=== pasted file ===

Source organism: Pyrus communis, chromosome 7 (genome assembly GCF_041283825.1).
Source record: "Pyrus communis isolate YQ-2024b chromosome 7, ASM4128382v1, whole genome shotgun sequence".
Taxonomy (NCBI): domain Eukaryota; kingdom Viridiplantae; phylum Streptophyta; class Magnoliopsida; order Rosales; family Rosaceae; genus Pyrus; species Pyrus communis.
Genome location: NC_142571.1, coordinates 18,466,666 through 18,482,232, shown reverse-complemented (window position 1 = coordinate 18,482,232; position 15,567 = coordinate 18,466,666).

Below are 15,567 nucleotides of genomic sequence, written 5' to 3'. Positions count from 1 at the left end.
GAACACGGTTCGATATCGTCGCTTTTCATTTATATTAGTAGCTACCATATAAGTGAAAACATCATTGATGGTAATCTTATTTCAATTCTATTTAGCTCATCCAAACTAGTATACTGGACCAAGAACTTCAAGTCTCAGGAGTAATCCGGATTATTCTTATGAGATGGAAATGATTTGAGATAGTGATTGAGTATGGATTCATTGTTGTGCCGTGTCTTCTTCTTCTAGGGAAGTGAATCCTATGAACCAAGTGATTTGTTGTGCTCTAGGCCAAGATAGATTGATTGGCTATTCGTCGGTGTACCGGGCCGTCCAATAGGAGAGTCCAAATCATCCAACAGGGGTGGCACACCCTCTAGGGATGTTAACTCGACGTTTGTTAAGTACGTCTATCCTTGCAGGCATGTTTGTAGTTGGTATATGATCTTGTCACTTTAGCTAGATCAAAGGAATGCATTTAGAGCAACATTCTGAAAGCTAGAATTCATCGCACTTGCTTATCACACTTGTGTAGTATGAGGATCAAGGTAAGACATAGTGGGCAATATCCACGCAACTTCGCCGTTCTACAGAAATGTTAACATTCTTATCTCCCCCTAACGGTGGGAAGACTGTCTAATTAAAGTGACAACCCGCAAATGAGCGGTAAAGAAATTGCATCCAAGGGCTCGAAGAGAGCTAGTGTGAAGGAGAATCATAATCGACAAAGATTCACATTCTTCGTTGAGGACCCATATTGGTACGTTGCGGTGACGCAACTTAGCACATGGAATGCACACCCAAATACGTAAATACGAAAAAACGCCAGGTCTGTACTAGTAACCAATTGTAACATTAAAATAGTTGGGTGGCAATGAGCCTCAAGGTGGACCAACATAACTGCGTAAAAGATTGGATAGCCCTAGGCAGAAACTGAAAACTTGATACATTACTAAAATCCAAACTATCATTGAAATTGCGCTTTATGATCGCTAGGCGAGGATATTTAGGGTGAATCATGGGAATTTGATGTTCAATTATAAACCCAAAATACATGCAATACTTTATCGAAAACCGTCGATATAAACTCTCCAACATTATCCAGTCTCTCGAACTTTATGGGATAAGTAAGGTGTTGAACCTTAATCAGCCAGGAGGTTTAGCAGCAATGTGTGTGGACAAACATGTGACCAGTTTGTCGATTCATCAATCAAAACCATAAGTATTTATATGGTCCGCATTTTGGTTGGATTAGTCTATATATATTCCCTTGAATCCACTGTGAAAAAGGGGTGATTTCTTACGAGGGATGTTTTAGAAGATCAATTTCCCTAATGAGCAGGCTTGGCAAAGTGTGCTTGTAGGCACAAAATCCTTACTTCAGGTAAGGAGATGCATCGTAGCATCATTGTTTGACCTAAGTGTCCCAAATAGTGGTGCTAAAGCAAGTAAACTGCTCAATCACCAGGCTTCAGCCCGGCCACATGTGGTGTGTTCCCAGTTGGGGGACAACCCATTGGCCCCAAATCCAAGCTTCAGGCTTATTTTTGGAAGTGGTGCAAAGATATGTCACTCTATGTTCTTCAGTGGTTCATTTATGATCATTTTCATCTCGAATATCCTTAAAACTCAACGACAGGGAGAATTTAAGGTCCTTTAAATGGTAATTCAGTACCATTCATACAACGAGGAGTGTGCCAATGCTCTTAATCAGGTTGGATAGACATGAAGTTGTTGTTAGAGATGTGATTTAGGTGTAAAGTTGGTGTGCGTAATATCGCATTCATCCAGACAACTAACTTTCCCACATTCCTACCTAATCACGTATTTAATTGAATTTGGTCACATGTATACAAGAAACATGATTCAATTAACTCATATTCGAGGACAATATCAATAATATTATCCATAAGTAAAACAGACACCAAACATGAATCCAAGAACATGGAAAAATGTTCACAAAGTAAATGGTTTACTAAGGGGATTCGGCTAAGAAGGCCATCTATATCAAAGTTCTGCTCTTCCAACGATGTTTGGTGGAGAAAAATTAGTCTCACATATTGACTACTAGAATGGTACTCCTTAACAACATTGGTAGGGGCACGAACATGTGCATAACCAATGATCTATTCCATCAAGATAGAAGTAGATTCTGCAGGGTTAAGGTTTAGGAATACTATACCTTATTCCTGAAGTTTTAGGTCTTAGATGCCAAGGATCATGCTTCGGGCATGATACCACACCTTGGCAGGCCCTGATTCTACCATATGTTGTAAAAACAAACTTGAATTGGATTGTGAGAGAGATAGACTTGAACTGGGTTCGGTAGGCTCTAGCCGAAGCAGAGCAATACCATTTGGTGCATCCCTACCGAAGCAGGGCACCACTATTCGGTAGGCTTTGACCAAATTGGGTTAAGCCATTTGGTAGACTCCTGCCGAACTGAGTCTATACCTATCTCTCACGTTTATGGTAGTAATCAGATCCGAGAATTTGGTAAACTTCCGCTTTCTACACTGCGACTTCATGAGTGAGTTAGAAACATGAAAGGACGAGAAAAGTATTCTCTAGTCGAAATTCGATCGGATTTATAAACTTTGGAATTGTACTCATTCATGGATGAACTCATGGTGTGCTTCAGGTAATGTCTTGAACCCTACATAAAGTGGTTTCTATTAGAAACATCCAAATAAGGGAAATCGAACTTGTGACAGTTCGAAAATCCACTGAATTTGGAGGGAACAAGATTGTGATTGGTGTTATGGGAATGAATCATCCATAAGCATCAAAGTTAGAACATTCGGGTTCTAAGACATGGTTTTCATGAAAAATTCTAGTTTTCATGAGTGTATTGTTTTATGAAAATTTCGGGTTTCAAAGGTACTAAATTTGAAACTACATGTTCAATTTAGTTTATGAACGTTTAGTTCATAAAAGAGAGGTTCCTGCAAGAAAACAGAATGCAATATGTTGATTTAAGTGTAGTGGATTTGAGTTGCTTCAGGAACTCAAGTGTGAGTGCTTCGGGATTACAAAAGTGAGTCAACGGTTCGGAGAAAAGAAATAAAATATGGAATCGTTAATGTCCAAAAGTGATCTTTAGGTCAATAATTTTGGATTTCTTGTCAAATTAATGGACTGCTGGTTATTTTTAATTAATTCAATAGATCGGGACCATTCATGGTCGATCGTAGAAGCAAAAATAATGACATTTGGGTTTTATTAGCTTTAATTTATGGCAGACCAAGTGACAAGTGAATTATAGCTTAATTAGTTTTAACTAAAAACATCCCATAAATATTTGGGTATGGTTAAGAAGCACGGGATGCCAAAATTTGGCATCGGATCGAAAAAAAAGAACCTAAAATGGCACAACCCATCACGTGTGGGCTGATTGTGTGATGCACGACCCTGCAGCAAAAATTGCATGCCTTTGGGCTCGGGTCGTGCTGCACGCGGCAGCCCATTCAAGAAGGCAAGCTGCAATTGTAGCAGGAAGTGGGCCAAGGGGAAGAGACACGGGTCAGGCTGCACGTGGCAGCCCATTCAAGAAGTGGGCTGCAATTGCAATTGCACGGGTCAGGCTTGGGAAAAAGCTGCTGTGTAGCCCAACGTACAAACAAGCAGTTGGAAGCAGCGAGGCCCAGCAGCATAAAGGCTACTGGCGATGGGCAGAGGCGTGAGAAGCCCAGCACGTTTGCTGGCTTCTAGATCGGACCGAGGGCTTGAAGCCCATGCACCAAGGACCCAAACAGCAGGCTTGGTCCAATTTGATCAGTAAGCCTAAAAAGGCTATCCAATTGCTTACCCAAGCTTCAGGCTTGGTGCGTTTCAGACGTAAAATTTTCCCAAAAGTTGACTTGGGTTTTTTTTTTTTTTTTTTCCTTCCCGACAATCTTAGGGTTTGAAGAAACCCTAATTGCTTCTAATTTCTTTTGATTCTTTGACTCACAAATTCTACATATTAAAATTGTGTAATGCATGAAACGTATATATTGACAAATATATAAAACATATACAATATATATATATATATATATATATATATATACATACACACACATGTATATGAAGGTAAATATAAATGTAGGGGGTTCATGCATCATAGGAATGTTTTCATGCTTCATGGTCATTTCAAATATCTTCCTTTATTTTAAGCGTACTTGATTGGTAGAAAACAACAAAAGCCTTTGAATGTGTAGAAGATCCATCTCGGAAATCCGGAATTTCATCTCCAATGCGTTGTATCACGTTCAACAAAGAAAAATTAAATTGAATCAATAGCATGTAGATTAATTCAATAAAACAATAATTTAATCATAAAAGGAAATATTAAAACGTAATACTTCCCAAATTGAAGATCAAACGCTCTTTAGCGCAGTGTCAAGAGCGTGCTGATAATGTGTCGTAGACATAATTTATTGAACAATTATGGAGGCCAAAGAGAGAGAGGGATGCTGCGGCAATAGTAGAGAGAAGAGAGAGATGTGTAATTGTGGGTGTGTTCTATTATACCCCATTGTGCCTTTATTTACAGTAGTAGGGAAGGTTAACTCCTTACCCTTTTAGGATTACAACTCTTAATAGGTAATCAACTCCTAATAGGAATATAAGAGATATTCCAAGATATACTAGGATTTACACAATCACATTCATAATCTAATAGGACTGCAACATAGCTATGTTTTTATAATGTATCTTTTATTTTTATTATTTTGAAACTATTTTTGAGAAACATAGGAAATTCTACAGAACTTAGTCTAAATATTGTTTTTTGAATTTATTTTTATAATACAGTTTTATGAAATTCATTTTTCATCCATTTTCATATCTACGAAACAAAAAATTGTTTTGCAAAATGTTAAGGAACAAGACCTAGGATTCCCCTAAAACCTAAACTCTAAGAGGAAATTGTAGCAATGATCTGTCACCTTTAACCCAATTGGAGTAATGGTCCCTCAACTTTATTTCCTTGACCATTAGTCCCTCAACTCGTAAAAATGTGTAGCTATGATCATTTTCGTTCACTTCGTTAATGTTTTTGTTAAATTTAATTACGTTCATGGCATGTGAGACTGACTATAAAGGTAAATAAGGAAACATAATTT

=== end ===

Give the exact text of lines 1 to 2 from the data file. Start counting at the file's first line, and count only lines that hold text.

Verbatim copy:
Source organism: Pyrus communis, chromosome 7 (genome assembly GCF_041283825.1).
Source record: "Pyrus communis isolate YQ-2024b chromosome 7, ASM4128382v1, whole genome shotgun sequence".